Jul 9, 2009
Gaultier and Valentino appeal to crisis spirit
Jul 9, 2009
By Astrid Wendlandtand Mathilde Gardin
Several couturiers staged pared-down catwalk shows or even scrapped them altogether, opting for simple presentations, as even the highest echelons of fashion felt the global economic downturn.
Amid the gloom, Gaultier sounded a defiant note.
"For thirty, forty years ... one has been talking about the funeral of haute couture ... find solutions ... and put even the most basic things into question," he said, presenting his 2009-2010 winter collection inspired by 1930s and 1940s movie stars watched by Australian singer Kylie Minogue, U.S. actor Mickey Rourke and French designer Sonia Rykiel.
"But the crisis is the time when one should create new ways of doing things," said Gaultier, a central figure in the Paris fashion scene for more than two decades.
At Valentino, designers Maria Grazia Chiuri and Pier Paolo Piccioli presented their second collection for the house, which will always be associated with their predecessor Valentino Garavani's dramatic red gowns.
They opted for black dresses lightened by ruffles, lace and cascades of mousseline in a collection inspired by "fragile and dangerous" femininity.
A LITTLE HELP FROM HIS FRIENDS
French couturier Franck Sorbier put on a much more limited show, and even dipped into his stocks of ribbons and fabrics to pull together the collection despite the crisis.
He used only 10 models posing as tableaux vivants in bustier dresses or long velour coats.
The fate of Christian Lacroix, whose label was placed under creditor protection more than a month ago and who stitched together a small couture show with the help of friends and dressmakers who worked for free, was on everyone's mind.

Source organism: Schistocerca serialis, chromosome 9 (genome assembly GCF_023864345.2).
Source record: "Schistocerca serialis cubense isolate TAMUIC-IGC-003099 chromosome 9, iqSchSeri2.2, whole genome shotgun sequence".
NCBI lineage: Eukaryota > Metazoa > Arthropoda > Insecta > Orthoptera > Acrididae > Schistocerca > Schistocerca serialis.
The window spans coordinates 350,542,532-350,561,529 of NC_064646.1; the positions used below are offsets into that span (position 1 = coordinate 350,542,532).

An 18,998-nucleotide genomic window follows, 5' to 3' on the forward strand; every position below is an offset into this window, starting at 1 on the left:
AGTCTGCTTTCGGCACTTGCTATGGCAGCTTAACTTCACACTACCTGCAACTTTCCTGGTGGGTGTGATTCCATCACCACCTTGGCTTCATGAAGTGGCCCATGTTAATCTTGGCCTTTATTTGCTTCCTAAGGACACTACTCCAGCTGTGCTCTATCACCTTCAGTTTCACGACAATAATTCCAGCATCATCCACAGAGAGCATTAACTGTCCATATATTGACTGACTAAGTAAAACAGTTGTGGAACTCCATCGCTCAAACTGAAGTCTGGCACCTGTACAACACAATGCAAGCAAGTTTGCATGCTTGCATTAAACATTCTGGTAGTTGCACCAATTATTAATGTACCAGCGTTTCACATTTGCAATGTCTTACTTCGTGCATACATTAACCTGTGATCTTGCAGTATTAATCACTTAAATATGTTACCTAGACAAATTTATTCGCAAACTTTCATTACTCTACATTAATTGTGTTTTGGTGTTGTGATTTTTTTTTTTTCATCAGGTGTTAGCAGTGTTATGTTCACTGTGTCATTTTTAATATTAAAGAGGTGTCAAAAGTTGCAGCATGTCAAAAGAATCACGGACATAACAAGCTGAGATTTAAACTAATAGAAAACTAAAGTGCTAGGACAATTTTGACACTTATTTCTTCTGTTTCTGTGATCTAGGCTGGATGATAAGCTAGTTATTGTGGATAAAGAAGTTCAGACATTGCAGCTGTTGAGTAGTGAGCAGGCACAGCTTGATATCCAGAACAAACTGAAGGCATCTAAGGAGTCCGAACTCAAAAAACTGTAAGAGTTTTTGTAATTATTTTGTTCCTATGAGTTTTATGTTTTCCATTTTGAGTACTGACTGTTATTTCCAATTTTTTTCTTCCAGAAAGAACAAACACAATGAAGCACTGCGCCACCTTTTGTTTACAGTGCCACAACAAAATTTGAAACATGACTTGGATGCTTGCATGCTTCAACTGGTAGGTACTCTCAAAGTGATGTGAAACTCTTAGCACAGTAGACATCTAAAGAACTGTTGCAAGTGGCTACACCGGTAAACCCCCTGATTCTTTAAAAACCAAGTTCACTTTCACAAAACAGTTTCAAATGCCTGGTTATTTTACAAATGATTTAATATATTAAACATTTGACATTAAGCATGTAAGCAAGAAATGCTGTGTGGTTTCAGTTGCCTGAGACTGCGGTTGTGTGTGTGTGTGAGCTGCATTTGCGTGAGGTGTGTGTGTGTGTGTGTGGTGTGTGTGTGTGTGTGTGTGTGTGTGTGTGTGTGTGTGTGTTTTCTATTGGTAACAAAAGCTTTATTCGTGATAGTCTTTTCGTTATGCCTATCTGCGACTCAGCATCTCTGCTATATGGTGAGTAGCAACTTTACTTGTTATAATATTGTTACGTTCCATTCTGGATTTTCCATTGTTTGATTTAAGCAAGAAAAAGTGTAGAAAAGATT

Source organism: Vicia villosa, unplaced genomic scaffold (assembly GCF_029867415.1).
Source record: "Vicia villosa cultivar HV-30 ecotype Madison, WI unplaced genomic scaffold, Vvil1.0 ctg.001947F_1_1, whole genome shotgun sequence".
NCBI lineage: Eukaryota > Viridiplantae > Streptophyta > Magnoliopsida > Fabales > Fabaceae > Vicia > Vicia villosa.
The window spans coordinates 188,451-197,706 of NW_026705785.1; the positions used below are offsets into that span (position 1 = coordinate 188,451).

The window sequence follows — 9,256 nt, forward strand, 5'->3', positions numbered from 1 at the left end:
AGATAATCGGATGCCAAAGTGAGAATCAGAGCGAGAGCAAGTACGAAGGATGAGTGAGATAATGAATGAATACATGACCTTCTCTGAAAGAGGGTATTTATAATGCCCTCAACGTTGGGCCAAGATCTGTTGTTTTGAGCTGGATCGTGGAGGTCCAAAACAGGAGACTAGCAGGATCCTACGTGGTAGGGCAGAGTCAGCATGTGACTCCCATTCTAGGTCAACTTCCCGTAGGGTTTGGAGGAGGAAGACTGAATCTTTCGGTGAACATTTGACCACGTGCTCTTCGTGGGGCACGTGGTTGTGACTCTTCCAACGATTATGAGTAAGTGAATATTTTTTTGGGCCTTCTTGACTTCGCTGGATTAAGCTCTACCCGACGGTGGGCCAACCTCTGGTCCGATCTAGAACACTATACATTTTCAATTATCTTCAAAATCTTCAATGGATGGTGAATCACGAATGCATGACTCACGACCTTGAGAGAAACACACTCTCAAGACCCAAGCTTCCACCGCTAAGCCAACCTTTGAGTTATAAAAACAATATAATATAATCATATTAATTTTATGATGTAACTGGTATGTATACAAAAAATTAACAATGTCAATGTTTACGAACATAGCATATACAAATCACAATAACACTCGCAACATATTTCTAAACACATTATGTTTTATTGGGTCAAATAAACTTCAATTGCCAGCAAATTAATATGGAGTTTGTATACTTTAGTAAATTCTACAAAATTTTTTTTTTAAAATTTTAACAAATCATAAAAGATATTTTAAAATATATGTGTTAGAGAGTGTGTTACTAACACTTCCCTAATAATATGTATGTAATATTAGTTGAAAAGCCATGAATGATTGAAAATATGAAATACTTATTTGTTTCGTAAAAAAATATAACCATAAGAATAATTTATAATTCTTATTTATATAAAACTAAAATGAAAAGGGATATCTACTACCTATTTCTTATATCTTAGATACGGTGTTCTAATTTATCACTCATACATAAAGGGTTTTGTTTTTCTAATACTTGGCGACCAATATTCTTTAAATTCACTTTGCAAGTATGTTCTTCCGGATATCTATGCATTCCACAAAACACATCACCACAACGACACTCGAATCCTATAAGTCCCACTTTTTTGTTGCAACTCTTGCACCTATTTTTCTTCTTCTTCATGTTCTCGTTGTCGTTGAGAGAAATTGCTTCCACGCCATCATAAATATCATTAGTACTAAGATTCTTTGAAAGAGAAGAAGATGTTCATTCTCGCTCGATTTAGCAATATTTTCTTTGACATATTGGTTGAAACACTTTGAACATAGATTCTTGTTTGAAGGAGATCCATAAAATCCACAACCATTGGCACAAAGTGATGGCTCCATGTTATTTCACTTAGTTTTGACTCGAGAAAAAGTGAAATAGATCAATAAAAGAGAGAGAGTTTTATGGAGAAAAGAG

"Haute couture is the speedboat that pulls the whole fashion world," said French actress Josiane Balasko, sitting a few seats away from model and designer Ines de la Fressange.
Look-alikes of Louise Brooks, Lauren Bacall and World War Two French actress Micheline Presle strutted down the stage in broad-shouldered black suits and aviator-style raincoats and dresses adorned with furs.
Gaultier, who designs women's wear for luxury group Hermes, used the same 1930s soft leather caps he showed this spring with his collection for Hermes, which in turn owns 45 percent of Jean-Paul Gaultier.
Gaultier remained faithful to his own classics such as sailor-style trousers combined with a striped top and loosely fitting overalls, this time in crocodile skin or gold lame, with fox pelts dangling over the shoulders.
"There will always be a clientele looking for a one-of-its-kind piece," said Suzanne Saperstein from Los Angeles, a major buyer of French couture.
(Additional reporting by Sophie Hardach; Editing by Andrew Dobbie)
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